Since 2003 there has been a new Call of Duty gamehitting consoles every year and transporting gamers into heated wars of the past, present or future.
The 18th game in the series, Call of Duty Vanguard, once again heads back to the lines during World War II. But this time you could say this first-person shooter takes its story cues from something closer to a broad Expendables movie rather that a more realistic Saving Private Ryan.
Vanguard focuses in on a team of gritty heroes gathered from the Allied ranks for a special secret mission near the end of WWII. This nearly unkillable and diverse special forces team has in its ranks an American hot-shot pilot; an Aussie desert tank explosives expert; a Russian female sniper who became a national hero in the Battle of Stalingrad; and a Black British paratrooper who takes point as the group’s leader. Gamers alternate between these central characters—each with their own slightly tweaked skillsets—and battle through the current mission as well as flashback to their past defining solo moments in other stages of the war.
The present mission involves slipping unseen behind the lines and digging into Germany’s mysteriously super-secret Project Phoenix—a nefarious plot that Allied intel has dug up. They need to find out as much as they can about this clandestine endeavor, and if possible, put an end to it.
In the course of the game, players have the opportunity to battle in the trenches, engaging in trigger-pulling shootouts and up-close stealth kills in famous conflicts such as D-Day and the Battle of Stalingrad; snipe from building tops; parachute from a burning aircraft in a fiery hail of anti-aircraft fire; man a tank gun; and fly both an American and Japanese attack plane.
This being an Allied forces event, players are cast as the heroes who want to not only save as many people as possible, but hopefully help bring the war to a close. Though the team is made up of rough-edged, and in some cases downright unlikeable people, they do rally together and put their lives on the line for each other.
The German soldiers in the mix are painted as intrinsically evil. And their defeat through heroic, self-sacrificial efforts is portrayed as a distinct positive.
This is, however, a war game. And it involves soldiers being wounded, killed, captured and tortured.
Players look down a first-person gun barrel most of the time, using a variety of pistols, rifles, machine guns and grenades to blow their enemies away in the midst of sometimes very frenetic battles filled with constant explosions and enemy fire. Characters cry out in pain as they fall with spurts of blood. We see bloody head shots (sometimes in a zoomed-in focus), restrained prisoners bloodied and burned, and stacked gore-covered bodies. Airstrikes blow up scenery and send burning soldiers flying.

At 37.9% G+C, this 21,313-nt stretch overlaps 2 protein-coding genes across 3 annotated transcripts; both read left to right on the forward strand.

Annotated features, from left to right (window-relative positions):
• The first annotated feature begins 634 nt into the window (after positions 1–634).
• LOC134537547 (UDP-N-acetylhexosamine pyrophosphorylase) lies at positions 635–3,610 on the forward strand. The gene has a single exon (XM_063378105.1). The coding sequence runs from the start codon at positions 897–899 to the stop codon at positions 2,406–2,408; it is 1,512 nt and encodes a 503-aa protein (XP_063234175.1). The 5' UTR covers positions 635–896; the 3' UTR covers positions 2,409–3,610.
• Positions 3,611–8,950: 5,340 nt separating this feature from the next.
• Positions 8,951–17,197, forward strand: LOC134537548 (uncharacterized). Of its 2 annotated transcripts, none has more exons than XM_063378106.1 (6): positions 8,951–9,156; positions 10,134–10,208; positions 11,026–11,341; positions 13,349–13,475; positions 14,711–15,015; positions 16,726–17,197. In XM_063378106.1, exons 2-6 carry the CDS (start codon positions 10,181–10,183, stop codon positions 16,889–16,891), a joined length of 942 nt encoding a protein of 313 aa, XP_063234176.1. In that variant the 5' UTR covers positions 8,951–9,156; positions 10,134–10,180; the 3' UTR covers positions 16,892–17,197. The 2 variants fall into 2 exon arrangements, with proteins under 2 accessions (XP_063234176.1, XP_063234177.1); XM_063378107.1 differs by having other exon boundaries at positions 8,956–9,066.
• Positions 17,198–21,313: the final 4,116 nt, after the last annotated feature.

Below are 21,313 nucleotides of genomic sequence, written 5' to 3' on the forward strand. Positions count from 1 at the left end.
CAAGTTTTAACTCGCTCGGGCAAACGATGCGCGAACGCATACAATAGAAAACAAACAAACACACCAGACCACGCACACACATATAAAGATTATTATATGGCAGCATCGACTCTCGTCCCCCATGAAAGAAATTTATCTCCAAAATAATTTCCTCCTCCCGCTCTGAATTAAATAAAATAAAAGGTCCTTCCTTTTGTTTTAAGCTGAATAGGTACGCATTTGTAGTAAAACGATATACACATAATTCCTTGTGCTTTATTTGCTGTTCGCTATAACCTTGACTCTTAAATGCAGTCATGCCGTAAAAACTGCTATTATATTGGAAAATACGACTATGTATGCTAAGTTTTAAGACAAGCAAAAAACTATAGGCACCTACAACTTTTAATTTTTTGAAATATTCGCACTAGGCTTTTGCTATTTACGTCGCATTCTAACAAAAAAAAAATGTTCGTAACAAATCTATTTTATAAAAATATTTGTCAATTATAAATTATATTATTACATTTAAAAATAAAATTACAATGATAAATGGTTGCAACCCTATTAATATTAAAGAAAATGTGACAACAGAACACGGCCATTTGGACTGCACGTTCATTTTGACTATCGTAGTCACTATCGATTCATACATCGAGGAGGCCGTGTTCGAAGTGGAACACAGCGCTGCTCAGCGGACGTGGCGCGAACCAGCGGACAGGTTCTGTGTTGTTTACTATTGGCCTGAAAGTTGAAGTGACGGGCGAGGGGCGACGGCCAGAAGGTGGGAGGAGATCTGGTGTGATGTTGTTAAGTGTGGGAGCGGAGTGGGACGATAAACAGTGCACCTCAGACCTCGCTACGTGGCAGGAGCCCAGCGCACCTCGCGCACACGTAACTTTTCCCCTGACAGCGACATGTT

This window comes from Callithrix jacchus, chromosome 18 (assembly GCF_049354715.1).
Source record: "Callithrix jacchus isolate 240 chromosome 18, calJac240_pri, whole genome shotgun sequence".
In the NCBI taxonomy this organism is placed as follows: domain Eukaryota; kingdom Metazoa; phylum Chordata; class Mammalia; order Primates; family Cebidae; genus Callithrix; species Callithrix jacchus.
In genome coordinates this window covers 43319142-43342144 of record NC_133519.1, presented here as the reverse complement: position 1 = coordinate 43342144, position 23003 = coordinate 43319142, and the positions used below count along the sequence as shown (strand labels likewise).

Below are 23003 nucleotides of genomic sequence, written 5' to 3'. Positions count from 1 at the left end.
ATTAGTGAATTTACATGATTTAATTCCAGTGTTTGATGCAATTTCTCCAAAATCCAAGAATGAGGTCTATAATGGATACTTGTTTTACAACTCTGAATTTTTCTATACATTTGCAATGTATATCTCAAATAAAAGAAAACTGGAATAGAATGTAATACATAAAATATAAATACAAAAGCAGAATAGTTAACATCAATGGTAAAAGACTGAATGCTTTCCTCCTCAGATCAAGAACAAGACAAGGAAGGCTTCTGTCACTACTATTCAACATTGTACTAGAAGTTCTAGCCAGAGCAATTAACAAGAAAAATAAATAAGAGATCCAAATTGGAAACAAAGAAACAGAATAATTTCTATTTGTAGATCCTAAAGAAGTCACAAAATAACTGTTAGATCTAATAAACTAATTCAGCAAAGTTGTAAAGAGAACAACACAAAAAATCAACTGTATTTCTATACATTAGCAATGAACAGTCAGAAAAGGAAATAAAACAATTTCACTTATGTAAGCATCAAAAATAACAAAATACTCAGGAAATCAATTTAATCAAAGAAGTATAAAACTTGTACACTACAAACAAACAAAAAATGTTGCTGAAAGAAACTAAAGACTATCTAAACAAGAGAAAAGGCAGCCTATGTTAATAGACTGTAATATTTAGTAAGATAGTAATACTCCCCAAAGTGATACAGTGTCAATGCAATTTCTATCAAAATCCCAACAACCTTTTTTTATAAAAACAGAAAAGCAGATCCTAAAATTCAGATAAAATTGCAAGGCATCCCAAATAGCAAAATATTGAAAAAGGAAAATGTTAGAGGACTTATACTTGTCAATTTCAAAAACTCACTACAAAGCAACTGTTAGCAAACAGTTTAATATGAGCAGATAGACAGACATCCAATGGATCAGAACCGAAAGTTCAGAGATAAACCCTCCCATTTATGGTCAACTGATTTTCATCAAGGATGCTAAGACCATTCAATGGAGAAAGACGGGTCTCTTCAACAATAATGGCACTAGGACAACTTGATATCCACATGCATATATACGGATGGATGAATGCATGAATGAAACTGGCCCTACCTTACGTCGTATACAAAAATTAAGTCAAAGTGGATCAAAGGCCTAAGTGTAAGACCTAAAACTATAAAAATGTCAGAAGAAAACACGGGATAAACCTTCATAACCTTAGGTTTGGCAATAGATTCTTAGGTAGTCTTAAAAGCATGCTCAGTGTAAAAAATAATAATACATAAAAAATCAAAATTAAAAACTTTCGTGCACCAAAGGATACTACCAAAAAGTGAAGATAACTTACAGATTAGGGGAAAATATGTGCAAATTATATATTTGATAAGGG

Players also use knives and other sharp objects to sneak up on foes and lance open a jugular or repeatedly impale torsos. Someone torturously drives a knife into someone else’s shoulder in a slow, deliberate fashion. A woman has her head repeatedly slammed to a tabletop during an interrogation. Etc.
As with other Call of Duty games, there’s also a “zombie” mode that can be accessed. It showcases a demon and his Nazi cohort who are determined to raise an army of undead. Players break out their arsenal to defeat more and more deadly crowds of the undead in gory, head-lopping, dismembering ways.
Through the addition of the Black Lieutenant Arthur Kingsley, this game also wades into the intensely sneering and racist attitudes of the German officers in the mix. “Negro” and “colored” are the worst of the verbal labels, but players will still need to be a part of a number of purposely ugly conversations.
And that all plays into this game’s broad action-movie feel and opens a door to the Allied group members almost bombastic flesh-rending sprees. It makes this game feel a bit more purposely flamboyant in its kills. And the language—replete with f- and s-words, misuses of Jesus’ name and various other crudities—can ring a bit larger than life, too.
We don’t encounter a lot of sexuality, but we can see images of lingerie-clad, cleavage-baring women.
Call of Duty: Vanguard comes packing many of the action-focused gunplay plusses that fans of the series will expect. And this time it opens its WWII setting and dives more deeply into the story’s characters. That deep dive, however, can be both interesting and at times disturbing. It not only numbs trigger-pulling younger players to the unrestrained bloodiness on hand but plunges them into a bog of nasty language and hateful story interactions, too.
After spending more than two decades touring, directing, writing and producing for Christian theater and radio (most recently for Adventures in Odyssey, which he still contributes to), Bob joined the Plugged In staff to help us focus more heavily on video games. He is also one of our primary movie reviewers.